Cardiovascular Occlusion (Ischemic Heart Disease)

Diseases that occur as a result of the inability of the heart muscle to be fed due to various reasons are called ischemic heart disease. The occlusion or narrowing of the coronary vessels feeding the heart due to atherosclerosis is called atherosclerosis. As a result of this blockage or contraction, the heart cannot receive the oxygen and nutrients it needs. Thus, the normal function of the heart is disrupted and the symptoms of the disease appear.

Many factors such as high cholesterol, high blood pressure, diabetes and smoking cause plaques to form on the vessel wall over time. These plaques enlarge, narrow the vessel and prevent adequate blood flow, creating the disease.

Symptoms of Ischemic Heart Disease

Clinical symptoms occur according to the degree of occlusion and narrowing of the coronary vessels.

  • Chest pain is in the form of pressure, squeezing or burning. It spreads to the neck, shoulders and chin. But the elderly and those with diabetes can have ischemic heart disease without chest pain.
  • Shortness of breath
  • Palpitations, fatigue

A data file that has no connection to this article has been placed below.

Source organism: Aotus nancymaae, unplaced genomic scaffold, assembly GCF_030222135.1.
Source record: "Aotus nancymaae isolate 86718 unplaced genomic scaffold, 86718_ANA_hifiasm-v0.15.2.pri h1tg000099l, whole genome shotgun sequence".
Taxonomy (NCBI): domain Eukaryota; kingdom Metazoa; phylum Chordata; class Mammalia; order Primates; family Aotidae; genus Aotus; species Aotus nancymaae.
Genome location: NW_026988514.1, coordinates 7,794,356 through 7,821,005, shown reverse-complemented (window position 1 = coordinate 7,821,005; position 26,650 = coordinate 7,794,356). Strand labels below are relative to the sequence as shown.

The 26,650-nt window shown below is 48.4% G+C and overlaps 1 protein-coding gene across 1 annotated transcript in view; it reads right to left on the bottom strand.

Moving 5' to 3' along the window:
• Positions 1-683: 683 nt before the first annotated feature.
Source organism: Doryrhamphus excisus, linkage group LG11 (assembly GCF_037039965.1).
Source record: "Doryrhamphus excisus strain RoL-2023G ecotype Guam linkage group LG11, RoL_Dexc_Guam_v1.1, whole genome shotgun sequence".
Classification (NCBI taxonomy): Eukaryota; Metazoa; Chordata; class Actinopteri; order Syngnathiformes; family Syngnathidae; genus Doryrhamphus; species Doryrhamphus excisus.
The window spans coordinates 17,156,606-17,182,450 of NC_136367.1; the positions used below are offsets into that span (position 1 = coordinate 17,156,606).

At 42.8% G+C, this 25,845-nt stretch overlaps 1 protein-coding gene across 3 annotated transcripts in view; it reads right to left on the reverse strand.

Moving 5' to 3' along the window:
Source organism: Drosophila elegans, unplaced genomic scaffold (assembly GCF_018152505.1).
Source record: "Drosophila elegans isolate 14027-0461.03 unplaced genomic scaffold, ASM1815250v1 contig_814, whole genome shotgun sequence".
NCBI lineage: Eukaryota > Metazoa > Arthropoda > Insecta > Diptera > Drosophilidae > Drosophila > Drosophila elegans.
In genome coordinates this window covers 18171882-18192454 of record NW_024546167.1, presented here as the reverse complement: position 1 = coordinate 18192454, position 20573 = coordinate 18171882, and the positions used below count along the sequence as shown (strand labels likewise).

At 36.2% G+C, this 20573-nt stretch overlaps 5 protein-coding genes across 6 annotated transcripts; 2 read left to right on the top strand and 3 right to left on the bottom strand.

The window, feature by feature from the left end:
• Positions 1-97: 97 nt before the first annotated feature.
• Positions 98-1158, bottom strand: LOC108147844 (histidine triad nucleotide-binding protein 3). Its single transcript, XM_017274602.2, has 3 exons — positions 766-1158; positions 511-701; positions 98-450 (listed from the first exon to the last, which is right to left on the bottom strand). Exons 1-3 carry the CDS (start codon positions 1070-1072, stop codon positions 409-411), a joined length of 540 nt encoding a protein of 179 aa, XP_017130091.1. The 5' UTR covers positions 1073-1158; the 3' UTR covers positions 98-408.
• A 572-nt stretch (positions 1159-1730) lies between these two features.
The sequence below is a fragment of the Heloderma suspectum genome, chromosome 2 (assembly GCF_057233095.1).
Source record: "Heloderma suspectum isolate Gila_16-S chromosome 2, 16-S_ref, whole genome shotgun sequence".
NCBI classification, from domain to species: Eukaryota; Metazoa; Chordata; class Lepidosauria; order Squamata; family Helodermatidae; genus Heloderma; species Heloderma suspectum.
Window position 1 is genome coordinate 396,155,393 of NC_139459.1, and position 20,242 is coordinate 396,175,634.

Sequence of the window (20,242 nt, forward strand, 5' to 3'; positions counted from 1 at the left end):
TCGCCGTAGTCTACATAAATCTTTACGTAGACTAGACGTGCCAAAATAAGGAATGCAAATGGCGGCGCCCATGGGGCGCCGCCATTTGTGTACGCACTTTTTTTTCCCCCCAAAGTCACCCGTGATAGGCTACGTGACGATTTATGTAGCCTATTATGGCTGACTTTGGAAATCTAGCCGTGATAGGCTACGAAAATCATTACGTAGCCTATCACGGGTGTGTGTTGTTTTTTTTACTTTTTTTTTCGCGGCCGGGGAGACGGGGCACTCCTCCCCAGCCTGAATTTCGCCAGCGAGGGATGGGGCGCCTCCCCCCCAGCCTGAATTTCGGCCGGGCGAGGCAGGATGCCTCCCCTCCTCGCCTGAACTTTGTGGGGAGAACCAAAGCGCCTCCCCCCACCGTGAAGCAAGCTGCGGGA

• numbness in arms, loss of strength
  • Fainting

The diagnosis of ischemic heart disease can be made using many different tests such as ECG, ECO, computed tomography, myocardial perfusion scintigraphy, and MRI examination. The decision can be made according to the risk factors and clinic of the patient. Sometimes, direct coronary angiography is required, but sometimes clinical evaluation, physical examination and ECG may be sufficient.

What Are the Risk Factors for Ischemic Heart Disease?

  • Early family history of heart disease
  • Hypertension
  • having high cholesterol
  • Diabetes
  • Abdominal fat and obesity
  • Smoking

Ischemic Heart Disease Treatment

Two different goals are determined in the treatment of the disease. The first is to improve the course of the disease, and the second is to minimize the symptoms caused by the disease. These goals are started by applying drug therapy first. If the patient does not respond to drug therapy and is a high-risk patient, stent or coronary surgery methods are applied after coronary angiography. Even if a stent or surgical method is applied, drug therapy should not be discontinued. This is because drugs slow the progression of the disease and reduce symptoms in the long term.

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